I grew up in West Sussex and one of my favourite places to visit was Arundel. Not only does it have a stunning Castle and Cathedral, but it is also home to the Arundel Wetland Centre where you can see hundreds of exotic ducks, spot water voles from the boat safari, hand feed rare geese at World Wetlands and stroll gentle pathways to quiet spots to watch Sussex wildlife.
Arundel is a 65-acre haven for wildlife in a picture-book setting in West Sussex. At its back are steep woodlands, topped by the ancient and dramatic Arundel Castle; at its borders are the pretty River Arun and a historic mill stream; all around are the scenic South Downs.
My plan was to set off early and spend the whole day there. Getting to Arundel normally only takes just over an hour from Bournemouth but the traffic was against us and two broken down cars on the A31 and then hold-ups at Chichester added an extra 2 hours to our journey.
We finally arrived just after lunch and the kids were eager to stretch their legs. Sebastian’s face was a picture as we walked outside and he charged off pointing and shouting “Duck” over and over again. I had been nervous that the waterways would be open, but the majority are safely fenced off to stop children getting an accidental dunking!
There was a chance to feed the ducks as we walked in and Isaac, Eliza and Sebastian all got stuck in, alongside big brother Callan and his girlfriend Gemma who had come to join us.
It was a struggle to tear them away but we were keen to explore the lakes, reed beds, channels and waterfalls which support a rich array of British wildlife favourites as well as a large and varied collection of international wildfowl, many of them under serious threat in their native countries.
As we wandered along the path we were treated to seeing lots of wildlife. Sebby was only interested in the ducks though although wasn’t too sure when they got too close. There were also lots of hides to go into, packed full of information on wildlife that had been spotted in the last few days, as well as the chance to view the lakes. We were lucky enough to spot an Egret who was busy fishing.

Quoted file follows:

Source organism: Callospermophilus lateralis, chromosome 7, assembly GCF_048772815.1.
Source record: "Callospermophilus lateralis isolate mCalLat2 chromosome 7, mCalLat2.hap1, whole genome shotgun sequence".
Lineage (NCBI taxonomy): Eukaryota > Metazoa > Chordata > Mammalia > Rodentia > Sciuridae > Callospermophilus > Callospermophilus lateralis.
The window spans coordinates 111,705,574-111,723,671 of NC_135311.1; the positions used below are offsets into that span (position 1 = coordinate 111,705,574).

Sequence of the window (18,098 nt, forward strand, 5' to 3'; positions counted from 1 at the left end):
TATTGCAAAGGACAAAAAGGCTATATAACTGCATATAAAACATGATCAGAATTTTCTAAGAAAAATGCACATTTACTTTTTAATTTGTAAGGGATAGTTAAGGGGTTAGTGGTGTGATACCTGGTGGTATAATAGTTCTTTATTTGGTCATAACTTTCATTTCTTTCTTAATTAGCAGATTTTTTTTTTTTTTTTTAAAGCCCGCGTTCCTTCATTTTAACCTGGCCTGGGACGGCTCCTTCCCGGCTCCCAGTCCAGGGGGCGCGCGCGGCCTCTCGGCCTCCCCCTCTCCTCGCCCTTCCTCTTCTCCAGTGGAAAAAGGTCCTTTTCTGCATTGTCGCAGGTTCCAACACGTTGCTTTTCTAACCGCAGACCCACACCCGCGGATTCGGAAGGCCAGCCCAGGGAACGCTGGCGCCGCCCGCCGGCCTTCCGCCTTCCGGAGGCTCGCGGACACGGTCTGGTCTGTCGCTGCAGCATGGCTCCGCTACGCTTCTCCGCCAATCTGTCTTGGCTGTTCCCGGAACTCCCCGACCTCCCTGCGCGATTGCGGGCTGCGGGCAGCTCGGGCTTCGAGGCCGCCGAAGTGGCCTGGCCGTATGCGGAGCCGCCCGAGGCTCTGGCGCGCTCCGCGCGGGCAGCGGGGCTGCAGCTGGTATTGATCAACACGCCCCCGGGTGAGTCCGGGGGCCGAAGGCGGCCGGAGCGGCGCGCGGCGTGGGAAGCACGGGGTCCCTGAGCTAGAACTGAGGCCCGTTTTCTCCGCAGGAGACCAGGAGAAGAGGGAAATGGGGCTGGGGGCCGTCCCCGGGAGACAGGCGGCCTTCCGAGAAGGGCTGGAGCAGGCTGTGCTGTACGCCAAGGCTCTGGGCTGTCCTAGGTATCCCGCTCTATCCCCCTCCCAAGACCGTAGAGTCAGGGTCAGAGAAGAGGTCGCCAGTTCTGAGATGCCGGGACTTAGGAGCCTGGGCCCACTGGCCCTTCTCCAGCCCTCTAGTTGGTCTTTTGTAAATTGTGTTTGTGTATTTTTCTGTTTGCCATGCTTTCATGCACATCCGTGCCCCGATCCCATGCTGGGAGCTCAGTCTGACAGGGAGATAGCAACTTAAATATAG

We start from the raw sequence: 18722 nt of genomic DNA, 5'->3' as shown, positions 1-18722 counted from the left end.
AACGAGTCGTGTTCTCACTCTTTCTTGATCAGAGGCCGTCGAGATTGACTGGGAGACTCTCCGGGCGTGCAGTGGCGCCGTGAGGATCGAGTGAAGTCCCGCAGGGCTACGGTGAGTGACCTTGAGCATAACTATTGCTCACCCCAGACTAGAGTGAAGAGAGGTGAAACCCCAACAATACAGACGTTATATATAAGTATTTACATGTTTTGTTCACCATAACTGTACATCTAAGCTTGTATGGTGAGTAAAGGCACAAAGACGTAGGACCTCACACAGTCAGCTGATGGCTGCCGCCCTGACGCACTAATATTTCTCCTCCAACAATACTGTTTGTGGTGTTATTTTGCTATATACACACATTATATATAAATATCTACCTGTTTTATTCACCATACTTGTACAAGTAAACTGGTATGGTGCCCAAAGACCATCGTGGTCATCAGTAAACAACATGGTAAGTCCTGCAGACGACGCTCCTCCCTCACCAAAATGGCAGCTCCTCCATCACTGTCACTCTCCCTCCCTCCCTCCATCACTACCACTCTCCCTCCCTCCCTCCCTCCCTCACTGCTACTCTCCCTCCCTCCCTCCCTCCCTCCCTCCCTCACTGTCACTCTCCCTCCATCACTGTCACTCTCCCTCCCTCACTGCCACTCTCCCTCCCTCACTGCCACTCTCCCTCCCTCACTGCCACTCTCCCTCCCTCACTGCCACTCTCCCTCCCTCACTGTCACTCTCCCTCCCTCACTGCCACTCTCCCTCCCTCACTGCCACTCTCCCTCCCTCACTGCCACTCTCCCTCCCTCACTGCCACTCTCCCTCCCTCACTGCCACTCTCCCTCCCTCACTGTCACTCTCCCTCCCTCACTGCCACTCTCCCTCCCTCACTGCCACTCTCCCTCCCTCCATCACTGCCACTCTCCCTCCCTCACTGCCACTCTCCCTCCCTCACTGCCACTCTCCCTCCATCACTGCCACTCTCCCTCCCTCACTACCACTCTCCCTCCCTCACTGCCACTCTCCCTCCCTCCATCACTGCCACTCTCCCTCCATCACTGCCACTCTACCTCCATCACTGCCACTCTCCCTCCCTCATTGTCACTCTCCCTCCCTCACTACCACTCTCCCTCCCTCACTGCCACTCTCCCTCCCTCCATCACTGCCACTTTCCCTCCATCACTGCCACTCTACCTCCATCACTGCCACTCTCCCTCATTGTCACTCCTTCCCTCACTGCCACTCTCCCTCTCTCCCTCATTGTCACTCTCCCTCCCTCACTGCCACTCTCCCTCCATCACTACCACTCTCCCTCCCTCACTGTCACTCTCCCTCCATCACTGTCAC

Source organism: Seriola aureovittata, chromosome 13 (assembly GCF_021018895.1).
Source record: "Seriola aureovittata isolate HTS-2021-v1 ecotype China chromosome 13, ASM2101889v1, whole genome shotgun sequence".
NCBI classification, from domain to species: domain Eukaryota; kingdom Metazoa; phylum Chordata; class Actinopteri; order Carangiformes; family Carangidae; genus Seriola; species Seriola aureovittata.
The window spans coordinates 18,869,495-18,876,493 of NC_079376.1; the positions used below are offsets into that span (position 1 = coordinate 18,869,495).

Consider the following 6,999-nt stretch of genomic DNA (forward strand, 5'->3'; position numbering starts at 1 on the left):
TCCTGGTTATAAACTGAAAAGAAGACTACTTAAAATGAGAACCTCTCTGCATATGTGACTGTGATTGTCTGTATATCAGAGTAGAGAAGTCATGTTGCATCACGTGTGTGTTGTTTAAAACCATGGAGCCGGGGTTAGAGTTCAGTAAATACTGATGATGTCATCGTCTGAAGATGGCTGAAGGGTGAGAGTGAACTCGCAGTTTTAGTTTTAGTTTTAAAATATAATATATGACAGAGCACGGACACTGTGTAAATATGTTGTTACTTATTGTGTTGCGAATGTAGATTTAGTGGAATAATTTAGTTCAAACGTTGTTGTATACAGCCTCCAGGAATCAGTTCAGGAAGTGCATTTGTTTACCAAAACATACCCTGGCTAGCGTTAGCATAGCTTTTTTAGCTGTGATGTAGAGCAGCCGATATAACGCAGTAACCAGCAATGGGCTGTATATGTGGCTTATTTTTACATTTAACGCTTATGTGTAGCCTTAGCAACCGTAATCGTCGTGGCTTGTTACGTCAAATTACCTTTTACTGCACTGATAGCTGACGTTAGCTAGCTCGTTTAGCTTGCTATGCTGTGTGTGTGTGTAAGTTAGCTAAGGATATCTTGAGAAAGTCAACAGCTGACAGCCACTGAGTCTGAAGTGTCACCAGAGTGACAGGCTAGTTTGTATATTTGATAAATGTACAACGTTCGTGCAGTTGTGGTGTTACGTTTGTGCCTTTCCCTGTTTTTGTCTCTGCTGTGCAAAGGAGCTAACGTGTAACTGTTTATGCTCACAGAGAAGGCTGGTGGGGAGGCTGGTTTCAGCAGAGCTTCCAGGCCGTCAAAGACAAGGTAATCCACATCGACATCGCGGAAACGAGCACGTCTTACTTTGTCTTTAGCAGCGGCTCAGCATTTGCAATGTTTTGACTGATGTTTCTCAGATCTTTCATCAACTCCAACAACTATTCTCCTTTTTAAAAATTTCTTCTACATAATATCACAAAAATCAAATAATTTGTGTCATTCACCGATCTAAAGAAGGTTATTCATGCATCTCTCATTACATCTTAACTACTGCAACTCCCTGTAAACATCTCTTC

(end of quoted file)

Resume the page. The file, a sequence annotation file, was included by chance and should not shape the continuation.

Visiting and resident British species include bats, bee orchids, cuckoos, dragonflies, grass snakes, pochard, swans, very many small birds, such as reed and sedge warblers, and three species of woodpecker. We were keen to do the boat safari in quiet electric boats through the reedbeds in the hope of seeing a vividly-coloured kingfisher or glimpse a water vole. Sadly we didn’t see either but the boat ride was enjoyable nonetheless and we managed to spot some fish as well as the ducks. Onboard the boat we learned that this was the worst season to see the ducks as the males had lost all their vibrant plumage that they have over the winter / spring months for mating – I had wondered where the more exotic birds were.
After the boat ride we headed to one of the cabins to do some crafting but it was full, so we headed to the Pond Skaters play area instead. Isaac, Eliza and Sebby loved leaping over the wooden lily pads, walking the wobbly fish log and climbing the frog and dragonfly ladders to slide down the ducks, children learn what lives above and below the water.
We heard a familiar rumbling overhead and got treated to an arial display of a different kind – a majestic Spitfire was performing right over our heads.
We only had time to explore one half of the centre and missed the Meadow Maze which allows children to wander the meadow path to view the world as an insect and another play park where they would have had the chance to swing on a massive bird feeder inspired lard ball.
We had bought a family ticket to visit the centre but enjoyed it so much that we upgraded it to an annual pass for the family for an extra £30 which means we can visit anytime. I cannot wait to go back and try to spot an elusive Kingfisher and see the rest of the centre that we didn’t get time to explore.